I find this highly unlikely. Unless one of the companies holding licenses over NVidia's head assumes that they contributed under the table to the OSS effort, there are no grounds whatsover to assume that code was "inappropriated" (sic). NVidia itself has no interest in preventing the release of an OSS driver--if anything, it will help sell me hardware and drive their market share upward as they become the "OSS-friendly" graphics card company. (That's worth a lot of fanboy forum toadying.)

    NVidia probably could develop a fresh OSS driver for release into the Linux kernel, via the 'clean-room' approach. It would have to hire developers to do it, provide them with enough specs/code to get the job done but NOT provide them with the licensed code or algorithms, and sit back and watch the payroll fly out the door. This would probably cost them a lot more than $10,000, given the complexity of modern GPUs and the relative rarity of the software skills to do this kind of work. But if someone else wants to do it for free, all they'd have to do is stay the hell away and cross their fingers.
  • by drinkypoo (153816) <martin.espinoza@gmail.com> on Tuesday January 09, 2007 @06:18PM (#17530370) Homepage Journal
    Why? How does your spending money to write open source drivers affect nVidia one bit? Why should it even be on their radar?

    This shouldn't be that hard to figure out - apparently even the moderators got it this time. See, corporations only feel hits to the wallet. Most of their feedback comes from sales figures, and if they get less love than their competitor (or simply less love than they expect) they hurt, they know something is wrong. Unfortunately, they don't necessarily know why.

    However, if ATI or nVidia should lose some market share, they will certainly know that it is not because of their lack of linux support, simply because the OSS community is willing to do the work itself. The proof of this principle is that people are willing to spend money to have someone else do their job for them. Simply buying their products is bad enough, but spending MORE money to support them (they benefit from a driver because it can increase sales) is a clear statement that they don't need to develop open source graphics drivers.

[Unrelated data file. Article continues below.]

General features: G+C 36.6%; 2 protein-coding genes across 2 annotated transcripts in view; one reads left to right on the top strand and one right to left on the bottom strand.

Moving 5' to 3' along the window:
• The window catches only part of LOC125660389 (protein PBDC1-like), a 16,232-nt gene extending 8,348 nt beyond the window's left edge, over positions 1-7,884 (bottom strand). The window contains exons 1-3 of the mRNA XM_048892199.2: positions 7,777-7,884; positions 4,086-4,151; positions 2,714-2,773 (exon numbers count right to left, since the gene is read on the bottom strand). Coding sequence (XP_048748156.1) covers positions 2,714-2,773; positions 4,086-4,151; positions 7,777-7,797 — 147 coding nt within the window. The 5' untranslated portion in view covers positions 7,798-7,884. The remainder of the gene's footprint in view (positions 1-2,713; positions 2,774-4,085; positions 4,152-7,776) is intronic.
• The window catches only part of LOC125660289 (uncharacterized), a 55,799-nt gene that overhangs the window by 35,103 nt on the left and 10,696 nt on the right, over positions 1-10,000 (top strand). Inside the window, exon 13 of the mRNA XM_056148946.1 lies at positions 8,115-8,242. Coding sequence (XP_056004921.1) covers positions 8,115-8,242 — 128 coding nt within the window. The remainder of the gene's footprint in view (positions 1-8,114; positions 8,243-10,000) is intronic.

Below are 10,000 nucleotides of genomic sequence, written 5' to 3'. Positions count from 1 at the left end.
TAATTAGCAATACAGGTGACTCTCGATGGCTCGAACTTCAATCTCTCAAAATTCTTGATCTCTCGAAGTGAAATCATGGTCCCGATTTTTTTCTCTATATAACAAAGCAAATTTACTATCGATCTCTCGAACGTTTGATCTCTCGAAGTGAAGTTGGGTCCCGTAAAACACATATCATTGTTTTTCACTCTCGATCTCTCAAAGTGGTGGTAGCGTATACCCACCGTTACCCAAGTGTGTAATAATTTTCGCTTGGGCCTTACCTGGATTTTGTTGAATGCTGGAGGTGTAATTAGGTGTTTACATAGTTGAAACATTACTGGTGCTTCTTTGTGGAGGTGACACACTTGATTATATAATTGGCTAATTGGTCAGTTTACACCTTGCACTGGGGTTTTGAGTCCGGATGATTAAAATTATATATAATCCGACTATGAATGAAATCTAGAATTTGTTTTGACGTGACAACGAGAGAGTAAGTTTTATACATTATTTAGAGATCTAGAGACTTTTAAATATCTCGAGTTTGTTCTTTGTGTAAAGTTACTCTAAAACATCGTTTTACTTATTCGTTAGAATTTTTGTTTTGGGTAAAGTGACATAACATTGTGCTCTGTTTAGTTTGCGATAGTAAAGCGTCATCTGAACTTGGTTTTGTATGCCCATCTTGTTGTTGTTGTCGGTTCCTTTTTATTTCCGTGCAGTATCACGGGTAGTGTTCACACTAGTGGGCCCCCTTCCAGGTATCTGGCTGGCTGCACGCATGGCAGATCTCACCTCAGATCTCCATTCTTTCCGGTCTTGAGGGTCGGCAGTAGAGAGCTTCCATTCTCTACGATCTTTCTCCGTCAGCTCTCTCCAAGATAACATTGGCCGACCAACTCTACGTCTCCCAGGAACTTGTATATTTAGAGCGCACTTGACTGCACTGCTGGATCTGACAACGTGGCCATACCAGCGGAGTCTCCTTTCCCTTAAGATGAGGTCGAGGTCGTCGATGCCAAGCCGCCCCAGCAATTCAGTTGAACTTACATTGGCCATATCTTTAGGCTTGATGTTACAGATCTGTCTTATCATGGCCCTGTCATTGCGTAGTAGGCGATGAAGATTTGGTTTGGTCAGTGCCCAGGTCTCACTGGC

If you really think that this is not on their radar, you are incredibly naive. Linux is the fastest-growing segment in computing, Linux is the only operating system gaining market share in the server space, and Linux is probably the only platform gaining any significant ground in education. Linux will only become more important with time, and Windows less. The change shows every sign of being extremely slow, but that doesn't mean that it's not occurring.

    Finally, if it were so unimportant as to not even be on their radar, they wouldn't even have developed their own Linux drivers, closed and crappy as they may be. (Well, nVidia's work pretty well... too bad about ATI.)

  • Not so much (Score:5, Insightful)

    by Sycraft-fu (314770) on Tuesday January 09, 2007 @06:26PM (#17530550)
    Often technologies will have in the license agreement "You can't release this code." You aren't required to like it, but if you sign the contract (and this stuff involves real, paper, signed contracts) you are required to respect it. nVidia and ATi both license a good deal of things for their drivers (S3TC would be an example). They can't just give the finger to these people and do what they want, they'll get sued and they'll lose because there's a contract in place.
  • by zcat_NZ (267672) <zcat@wired.net.nz> on Tuesday January 09, 2007 @07:52PM (#17531950) Homepage
    "isn't patent licensing part of the reason nVidia and Ati won't release fully OSS drivers?"

    One of the possible issues is _lack_ of patent licensing. Nobody really knows what trivial and obvious techniques have been patented by some patent-troll, but as long as the patent troll can't prove nvidia are doing something the troll's patent potentially covers, they have no reason to sue or shake nvidia down for license fees. Open source drivers would feed the trolls.

  • by ReachingFarr (758675) on Tuesday January 09, 2007 @08:10PM (#17532248)
    There is also the possibility that nVidia has licensed some patents for their hardware/drivers and they don't actually have the right to disclose some of the code. If they got patent X from some company, which they incorporate into their binary driver, they couldn't open source their driver without removing that piece of code first. Now this wouldn't be a big deal if we are talking about a single function or a few lines of code, but if, for some reason, they have a lot of licensed code they would have to remove it all and we would be left with a very incomplete OSS project.